Congress Torched After Protesters Storm Building in Guatemala

Abolition Media Worldwide.

Revolutionaries set fire to Congress in Guatemala on Saturday after a neoliberal budget bill sparked an uprising across the country.

Thousands of people took to city and town squares around Guatemala calling for the overthrow of the right wing regime of Alejandro Giammattei, and an end to the capitalist policies that enrich the economic and political elite at expense of poor and indigenous people. “It doesn’t matter which government – they’re all the same,” said one demonstrator.

Guatemala’s Congress passed the budget bill Tuesday night, increasing lawmakers’ own stipends for meals and other expenses and cutting $25m destined to combat malnutrition, igniting nationwide outrage. A subsequent amendment that restored those funds did nothing to quell peoples’ anger.

Movements of Indigenous survivors of genocide and other atrocities during Guatemala’s 36-year civil war also have pointed out that the budget doesn’t include funding for a promised peace commission to replace 3 institutions the president shut down.

Guatemala’s civil war began with a US-backed coup in 1954, installing the right wing regime of Carlos Castillo Armas, followed by successive right wing dictatorships. The US continued to support counterinsurgency and train right wing paramilitary groups in Guatemala, while an estimated 200,000 people were killed or disappeared by military forces and right wing death squads.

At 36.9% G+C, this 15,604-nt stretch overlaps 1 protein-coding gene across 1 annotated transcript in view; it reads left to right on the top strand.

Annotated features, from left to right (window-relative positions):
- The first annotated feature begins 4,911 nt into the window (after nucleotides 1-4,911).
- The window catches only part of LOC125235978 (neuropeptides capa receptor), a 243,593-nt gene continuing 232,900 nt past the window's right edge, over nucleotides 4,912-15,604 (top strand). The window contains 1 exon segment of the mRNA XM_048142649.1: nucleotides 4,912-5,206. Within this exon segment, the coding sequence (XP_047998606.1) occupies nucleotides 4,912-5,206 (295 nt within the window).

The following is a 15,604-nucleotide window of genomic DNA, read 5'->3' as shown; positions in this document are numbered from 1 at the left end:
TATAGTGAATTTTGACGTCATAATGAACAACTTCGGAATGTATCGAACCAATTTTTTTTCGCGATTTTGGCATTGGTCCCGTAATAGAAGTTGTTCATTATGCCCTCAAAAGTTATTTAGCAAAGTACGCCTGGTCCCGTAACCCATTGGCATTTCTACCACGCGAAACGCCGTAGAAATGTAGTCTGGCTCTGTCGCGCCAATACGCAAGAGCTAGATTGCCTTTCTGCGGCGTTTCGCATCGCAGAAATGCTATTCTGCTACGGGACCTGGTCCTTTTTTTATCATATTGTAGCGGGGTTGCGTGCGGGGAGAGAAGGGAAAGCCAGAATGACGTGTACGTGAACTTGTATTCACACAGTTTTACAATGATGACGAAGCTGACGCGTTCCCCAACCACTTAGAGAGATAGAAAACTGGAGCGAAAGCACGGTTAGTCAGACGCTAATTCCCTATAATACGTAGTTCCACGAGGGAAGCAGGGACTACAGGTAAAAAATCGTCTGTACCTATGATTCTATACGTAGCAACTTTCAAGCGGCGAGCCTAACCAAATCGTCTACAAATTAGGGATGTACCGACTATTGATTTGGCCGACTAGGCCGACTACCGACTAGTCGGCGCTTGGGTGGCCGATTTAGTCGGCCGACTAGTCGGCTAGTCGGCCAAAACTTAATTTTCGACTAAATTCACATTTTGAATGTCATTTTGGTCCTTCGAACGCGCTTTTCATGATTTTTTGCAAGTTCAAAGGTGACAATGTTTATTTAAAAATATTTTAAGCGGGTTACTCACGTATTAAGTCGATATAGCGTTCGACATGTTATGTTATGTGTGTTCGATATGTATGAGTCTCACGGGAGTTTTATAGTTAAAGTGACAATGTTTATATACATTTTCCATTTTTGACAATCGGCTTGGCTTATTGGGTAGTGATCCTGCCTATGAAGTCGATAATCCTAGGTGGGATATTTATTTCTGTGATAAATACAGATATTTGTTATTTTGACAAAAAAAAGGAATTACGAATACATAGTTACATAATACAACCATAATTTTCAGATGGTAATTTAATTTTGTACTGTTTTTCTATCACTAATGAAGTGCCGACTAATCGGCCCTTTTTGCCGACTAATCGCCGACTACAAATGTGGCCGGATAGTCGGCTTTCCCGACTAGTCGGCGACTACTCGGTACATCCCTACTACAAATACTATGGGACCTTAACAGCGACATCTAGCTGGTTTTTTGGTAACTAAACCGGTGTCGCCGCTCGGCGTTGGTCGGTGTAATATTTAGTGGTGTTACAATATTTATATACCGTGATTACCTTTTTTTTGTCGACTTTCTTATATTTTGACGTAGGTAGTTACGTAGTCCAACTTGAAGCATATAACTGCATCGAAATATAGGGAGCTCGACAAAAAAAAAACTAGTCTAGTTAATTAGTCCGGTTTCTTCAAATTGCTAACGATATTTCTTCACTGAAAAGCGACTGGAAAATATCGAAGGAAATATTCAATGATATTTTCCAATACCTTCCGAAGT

The close relationship between the right wing in Guatemala and the US continues with the current regime, as Trump withdrew support for an anti-corruption commission, the International Commission Against Impunity in Guatemala, in exchange for Guatemala’s support for Trump’s fascist immigration and Middle East policies.

While Congress passed the budget at breakneck speed in the capital, rains from Tropical Storm Iota were flooding regions already devastated when Hurricane Eta swept through Central America earlier this month. Thousands remain in shelters, some of which have had confirmed cases of COVID-19.

More than 100 Indigenous villagers were buried in landslides in several regions after the storm, and subsistence crops were destroyed across vast swathes of the country. Guatemala has one of the world’s highest rates of chronic malnutrition and the hurricanes have exacerbated hunger; for many, the funding cut affecting malnutrition was the last straw.

Militants climbed the building, broke down the entrance door, kicked in windows, and threw in incendiary devices. Flames and smoke shot out of the windows for several minutes as militants destroyed framed photographs of politicians.


It Wasn’t the Fire, Nor the Girls, It was the State

Voices in movement

On March 8, 2017, 41 girls were burnt alive in a state-run facility for children in San José Pinula, Guatemala, after years of denunciations against abuse and the deplorable conditions in the facility. Now the state seeks to criminalize those who survived.

It wasn’t the fire, nor the girls #ItWasTheState #FueElEstado

In 2017, the Guatemalan state, with abandonment and violence, burnt alive 41 young girls in the Hogar Seguro Virgen (Secure Virgin Home) in San José Pinula. For three years the government has evaded justice and criminalized the survivors. Now the government is accusing the survivors of fifteen crimes.